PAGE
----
So now that you know who your competition is and who you want to benchmark, how do you do that? Well, first get your hands on all of the competitive apps. Download them. Play with them. A lot. You should know them as well as their developer does. After you’ve got a solid understanding, write down a list of everything they do. Be as detailed as possible. Use the individual feature lists to make one list of all the features of all of the competitor apps, then rate or rank how each of them do. Don’t forget things like price, availability, accessibility, design, look, and feel. They are definitely features too! Take lots of screen shots too. Mark them up. Make notes on things you like and don’t like.
There are many ways to analyze all of that data. Here are three:
Strengths & Weaknesses
You’ll have a great place to start to create a list of strengths and weaknesses of your competitors. Minimally you need to match their strengths. If your app isn’t at least as good as theirs, why bother?? So, consider their strengths for possible inclusion on your own feature list. Their weaknesses also offer insight into how you can beat them. Can you improve on their weakness? Can you offer features/benefit that they don’t offer but that customers will value? Can you make it easy for customers to switch? Can you change the business model?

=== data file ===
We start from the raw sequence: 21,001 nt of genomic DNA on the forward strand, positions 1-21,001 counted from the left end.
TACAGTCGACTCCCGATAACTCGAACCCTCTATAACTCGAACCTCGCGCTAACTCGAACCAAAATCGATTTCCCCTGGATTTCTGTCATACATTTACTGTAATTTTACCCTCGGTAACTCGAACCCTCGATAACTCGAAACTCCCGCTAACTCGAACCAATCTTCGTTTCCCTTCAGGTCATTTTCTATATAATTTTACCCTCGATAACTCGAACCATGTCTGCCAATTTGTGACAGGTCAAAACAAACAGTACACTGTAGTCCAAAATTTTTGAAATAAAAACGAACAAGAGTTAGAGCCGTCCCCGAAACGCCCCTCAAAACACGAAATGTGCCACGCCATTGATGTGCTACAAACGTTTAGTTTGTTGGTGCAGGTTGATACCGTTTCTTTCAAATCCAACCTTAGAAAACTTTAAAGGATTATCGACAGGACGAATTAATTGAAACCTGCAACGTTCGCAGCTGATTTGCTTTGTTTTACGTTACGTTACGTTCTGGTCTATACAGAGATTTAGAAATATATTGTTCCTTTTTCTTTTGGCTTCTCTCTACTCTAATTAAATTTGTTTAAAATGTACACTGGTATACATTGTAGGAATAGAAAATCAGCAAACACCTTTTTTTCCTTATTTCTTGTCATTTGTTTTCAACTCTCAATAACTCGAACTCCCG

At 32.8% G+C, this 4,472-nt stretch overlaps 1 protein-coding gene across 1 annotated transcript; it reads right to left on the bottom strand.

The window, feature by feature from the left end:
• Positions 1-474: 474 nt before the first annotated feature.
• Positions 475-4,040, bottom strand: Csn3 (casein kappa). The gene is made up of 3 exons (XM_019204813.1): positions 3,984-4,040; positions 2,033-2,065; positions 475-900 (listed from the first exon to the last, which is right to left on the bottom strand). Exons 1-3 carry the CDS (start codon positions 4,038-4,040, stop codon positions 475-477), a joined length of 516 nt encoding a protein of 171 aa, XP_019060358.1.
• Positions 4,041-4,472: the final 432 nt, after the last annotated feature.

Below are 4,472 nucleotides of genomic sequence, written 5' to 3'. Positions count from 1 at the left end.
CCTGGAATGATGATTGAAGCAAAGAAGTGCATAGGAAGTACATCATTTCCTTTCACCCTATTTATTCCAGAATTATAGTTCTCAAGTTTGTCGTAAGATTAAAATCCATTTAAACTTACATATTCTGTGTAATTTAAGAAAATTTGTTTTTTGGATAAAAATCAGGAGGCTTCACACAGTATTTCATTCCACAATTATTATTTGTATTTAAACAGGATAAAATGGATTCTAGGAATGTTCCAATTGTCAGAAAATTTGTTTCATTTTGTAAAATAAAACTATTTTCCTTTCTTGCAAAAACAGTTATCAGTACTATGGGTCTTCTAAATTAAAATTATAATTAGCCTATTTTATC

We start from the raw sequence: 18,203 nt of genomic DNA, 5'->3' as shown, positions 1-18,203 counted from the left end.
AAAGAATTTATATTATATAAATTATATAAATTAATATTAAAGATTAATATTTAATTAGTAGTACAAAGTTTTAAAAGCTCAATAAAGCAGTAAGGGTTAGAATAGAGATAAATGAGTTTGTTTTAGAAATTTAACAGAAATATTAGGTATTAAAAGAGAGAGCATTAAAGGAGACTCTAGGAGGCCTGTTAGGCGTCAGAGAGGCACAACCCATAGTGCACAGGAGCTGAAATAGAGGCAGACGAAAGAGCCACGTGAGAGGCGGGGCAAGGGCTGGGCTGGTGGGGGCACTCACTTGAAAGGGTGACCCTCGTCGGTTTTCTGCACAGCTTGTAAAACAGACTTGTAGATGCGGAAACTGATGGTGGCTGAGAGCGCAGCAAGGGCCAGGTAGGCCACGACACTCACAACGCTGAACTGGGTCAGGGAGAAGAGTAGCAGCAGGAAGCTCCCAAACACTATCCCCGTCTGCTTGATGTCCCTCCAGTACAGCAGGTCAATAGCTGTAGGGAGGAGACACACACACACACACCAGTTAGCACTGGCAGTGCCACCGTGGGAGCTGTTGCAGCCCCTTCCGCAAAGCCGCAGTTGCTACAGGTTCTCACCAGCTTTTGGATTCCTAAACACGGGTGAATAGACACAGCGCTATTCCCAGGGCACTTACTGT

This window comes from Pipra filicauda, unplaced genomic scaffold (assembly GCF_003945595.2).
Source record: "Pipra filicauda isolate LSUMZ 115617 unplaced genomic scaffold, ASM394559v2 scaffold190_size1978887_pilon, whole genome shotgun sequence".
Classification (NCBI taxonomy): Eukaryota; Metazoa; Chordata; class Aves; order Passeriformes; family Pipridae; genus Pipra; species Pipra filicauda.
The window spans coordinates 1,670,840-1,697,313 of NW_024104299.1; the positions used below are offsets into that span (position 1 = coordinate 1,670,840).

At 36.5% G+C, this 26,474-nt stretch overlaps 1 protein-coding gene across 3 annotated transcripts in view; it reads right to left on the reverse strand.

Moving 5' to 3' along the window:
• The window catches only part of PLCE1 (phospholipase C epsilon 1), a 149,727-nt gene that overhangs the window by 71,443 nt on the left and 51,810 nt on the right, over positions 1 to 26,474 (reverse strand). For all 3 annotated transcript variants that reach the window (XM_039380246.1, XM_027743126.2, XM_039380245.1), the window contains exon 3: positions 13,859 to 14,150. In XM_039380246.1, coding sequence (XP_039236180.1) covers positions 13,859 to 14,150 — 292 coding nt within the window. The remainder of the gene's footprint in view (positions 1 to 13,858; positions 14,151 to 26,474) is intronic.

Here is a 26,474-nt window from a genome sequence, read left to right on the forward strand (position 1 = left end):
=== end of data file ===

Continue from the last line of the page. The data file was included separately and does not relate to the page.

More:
Go back to your scenarios, test the scenarios in each of the competitive apps. How do they do? Can they be done? Did they come up with a good way to do it? Was it hard to do? Using the scenarios helps you focus on the important things your audience is going to want to do rather than an often bloated feature set.
Another opportunity for analyzing the competition is to look at how their features meet (or do not meet) the needs of your audience. Take the feature list you just created and compare that to the audience analysis you started with. How do each of the features meet the needs of your audience. If they don’t, it’s possibly a feature that could be dropped. If it matches to an important need, then it may be one to pay special attention to. For example, if your audience is budget conscious, do any of the features meet that need? If so, consider adding them. If not, maybe a feature can be added to address that.
Whether it’s strengths and weaknesses, scenario testing, or needs alignment, we’ll use the results to help us inform our own feature list. More on that in upcoming posts…